Dept. Of Health: dose mixup may cause delays
Because of lack of clear communications and instructions, and unlabeled shipments, some people received their first dose of COVID-19 vaccine earlier than expected and others may have to wait up to two extra weeks for the second dose.
But no one got a “wrong” dose.
The Pennsylvania Department of Health announced a mix-up that caused 200,000 doses of the Moderna vaccine to be given as first doses instead of second doses over the past month.
No one who received vaccine received the wrong amount or the wrong medicine. There is no chemical difference between the doses.
That the doses are the chemically the same added to the lack of clarity. Providers couldn’t look at vials in their shipments to determine which arms to put them in.
Those patients who received the “wrong” dose simply moved ahead earlier than the department expected. And, those doses were not immediately available for those in need of second doses.
Department of Health Press Secretary Barry Ciccocioppo addressed the problem, first announced by the department on Wednesday, at a press briefing on Thursday.
He said vaccine providers have to submit separate requests for ‘first-dose’ vaccine and ‘second-dose’ vaccine. Those providers then receive two shipments – one of first-dose and one of second-dose.
The confusion arose because the shipments are not labeled and information about how shipments would be made was unclear.
Compounding that lack of clarity, the department has been urging providers to put as many first doses in arms as possible – not holding back – for a month, Ciccocioppo said.
“We’re not trying to place the blame on anybody,” he said. “There’s no difference in the medicine. The box is the same. We’ve been saying, ‘don’t hold back first doses.’ We have those things come together. There’s no distinction between boxes and they’re hearing ‘get it out.'”
For those providers who were tracking carefully, the shipments of second doses should have matched up well with the number of second doses requested… but that was not made clear.
“Second doses were given as first doses,” Ciccocioppo said. “That’s the problem we have to correct.”
Asked why the problem was specific to the Moderna vaccine and did not seem to be impacting those distributing Pfizer vaccine, Ciccocioppo said he did not know.
“What we’re doing now is fixing that problem,” he said. “The fix that we have in place is going to take about three weeks.”
The department stands firm in its guarantee. “Everybody who got their first dose will get their second dose,” Ciccocioppo said. “We are making sure that the providers do have enough second dose vaccines.”
Patients will receive their second dose at the same place they got their first dose and they will get it within the Centers for Disease Control and Prevention’s (CDC) window of 42 days, he said.
That might cause the department to have to shift first doses – “pull some of our first-dose allocation to make sure,” Ciccocioppo said. “Right now, there is not enough vaccine for everybody that is eligible. We’ve got about 4 million people (who are eligible in Phase 1A) chasing 180,000 doses” – the state’s allocation this week.
Locally, the situation will change little in the short term.
“At this point we are focused on assuring that second doses are given appropriately,” Warren General Hospital Chief Nursing Officer Joe Akif said. “We currently are covered for the next two weeks. Our hope is that the remaining two weeks are covered timely.”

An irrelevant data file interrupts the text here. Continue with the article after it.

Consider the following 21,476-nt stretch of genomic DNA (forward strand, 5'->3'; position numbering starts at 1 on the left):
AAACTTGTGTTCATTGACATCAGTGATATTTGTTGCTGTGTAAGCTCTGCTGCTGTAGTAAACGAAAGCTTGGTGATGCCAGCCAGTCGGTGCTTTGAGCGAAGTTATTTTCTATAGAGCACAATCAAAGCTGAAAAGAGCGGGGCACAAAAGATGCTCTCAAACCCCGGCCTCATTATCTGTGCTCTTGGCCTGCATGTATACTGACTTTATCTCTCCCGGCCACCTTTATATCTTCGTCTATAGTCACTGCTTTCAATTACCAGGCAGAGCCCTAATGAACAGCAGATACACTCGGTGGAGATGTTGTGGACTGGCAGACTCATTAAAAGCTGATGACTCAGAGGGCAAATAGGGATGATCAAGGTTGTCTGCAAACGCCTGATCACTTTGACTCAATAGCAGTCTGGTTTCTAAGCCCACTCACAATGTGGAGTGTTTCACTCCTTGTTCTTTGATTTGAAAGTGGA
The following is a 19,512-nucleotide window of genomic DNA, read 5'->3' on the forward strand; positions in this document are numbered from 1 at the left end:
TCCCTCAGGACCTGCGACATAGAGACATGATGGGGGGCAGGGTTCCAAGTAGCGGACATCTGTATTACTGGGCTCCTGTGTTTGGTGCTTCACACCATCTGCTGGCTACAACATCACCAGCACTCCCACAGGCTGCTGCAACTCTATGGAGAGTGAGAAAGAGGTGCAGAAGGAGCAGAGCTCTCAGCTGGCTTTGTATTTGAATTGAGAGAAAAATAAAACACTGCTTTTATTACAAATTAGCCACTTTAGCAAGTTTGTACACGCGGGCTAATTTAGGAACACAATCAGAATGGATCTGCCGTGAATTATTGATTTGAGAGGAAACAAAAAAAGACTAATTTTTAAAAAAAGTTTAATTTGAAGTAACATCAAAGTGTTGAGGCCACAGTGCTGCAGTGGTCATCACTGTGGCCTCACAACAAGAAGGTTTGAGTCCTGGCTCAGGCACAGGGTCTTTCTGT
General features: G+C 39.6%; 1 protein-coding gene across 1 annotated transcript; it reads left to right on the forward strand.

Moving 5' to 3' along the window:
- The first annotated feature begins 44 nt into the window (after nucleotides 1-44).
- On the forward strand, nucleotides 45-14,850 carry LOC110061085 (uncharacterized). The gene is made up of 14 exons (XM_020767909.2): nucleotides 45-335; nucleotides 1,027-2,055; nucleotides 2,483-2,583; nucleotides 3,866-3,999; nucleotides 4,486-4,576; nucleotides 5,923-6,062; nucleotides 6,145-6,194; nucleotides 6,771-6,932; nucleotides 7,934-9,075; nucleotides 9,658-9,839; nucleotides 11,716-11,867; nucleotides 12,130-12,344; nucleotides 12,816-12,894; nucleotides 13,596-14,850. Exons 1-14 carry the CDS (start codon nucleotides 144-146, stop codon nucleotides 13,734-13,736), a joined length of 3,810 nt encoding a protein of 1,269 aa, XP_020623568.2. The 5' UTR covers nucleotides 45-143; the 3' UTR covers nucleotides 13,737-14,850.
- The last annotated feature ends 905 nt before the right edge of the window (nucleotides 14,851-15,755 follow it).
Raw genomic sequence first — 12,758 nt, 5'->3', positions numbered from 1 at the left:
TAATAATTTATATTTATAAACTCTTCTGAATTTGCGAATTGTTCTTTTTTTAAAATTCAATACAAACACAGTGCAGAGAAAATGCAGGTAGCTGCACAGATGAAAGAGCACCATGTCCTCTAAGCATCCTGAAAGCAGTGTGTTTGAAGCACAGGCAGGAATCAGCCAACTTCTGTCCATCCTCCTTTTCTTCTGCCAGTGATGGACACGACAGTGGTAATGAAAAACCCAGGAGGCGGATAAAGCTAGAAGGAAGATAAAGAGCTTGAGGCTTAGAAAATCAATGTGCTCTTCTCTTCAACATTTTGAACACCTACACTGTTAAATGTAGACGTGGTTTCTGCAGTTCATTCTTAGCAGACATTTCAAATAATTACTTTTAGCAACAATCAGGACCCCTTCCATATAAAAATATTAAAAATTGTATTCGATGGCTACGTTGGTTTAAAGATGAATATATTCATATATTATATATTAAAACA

With the department willing to push second doses out to 42 days, the hospital has a buffer of two additional weeks.
The hospital doesn’t have many people still waiting for second doses.
“Because we were completing second doses, there are not a huge amount of second doses outstanding,” Akif said. “We are not overly concerned at this time for delivery of second doses.”
Gaughn’s Drug Store hadn’t needed to order any second doses until last week. All of its clinics so far have delivered only first doses.
“At this point, we are unable to predict how this will affect our vaccine supply over the course of the next few weeks,” Gaughn’s Drug Store Vaccine Coordinator Justin Scholl said. “However, the information that has been communicated by the Department of Health suggests that those who have received their first dose of Moderna COVID-19 vaccine up to this point in any of our clinics may have to have the administration of the second dose pushed back in order to allow the supply chain to be replenished.”
“If you have an appointment scheduled for a second dose in the coming weeks, we are keeping the previously scheduled appointments for the second doses,” he said. “We will make decisions as to whether or not we need to reschedule these appointments based on the allocation of vaccine that we receive in the coming weeks. If we need to reschedule your appointment due to this shortage, we will reach out to you directly via phone or the email that you have provided.”
“The state has further indicated that this will also have a substantial limitation on the number of first doses available statewide for the next several weeks,” Scholl said. “We will continue to request doses from the state for first doses, as we have been for the past month, and will continue to work through our list to the best of our ability to administer first doses.”
There were two new cases and one new COVID-related death announced in the department’s latest information.
There have been 96 deaths of county residents attributed to the disease. The latest one, and the first since Jan. 30, on the department’s graph shows a date of death of Feb. 13.
The department reported that there have been a total of 2,114 cases of COVID-19 in the county. Of those, 1,731 are confirmed and 383 are probables.
The number of COVID-positive patients at Warren General Hospital was down to one according to Thursday’s report. That patient was not on a ventilator nor in intensive care.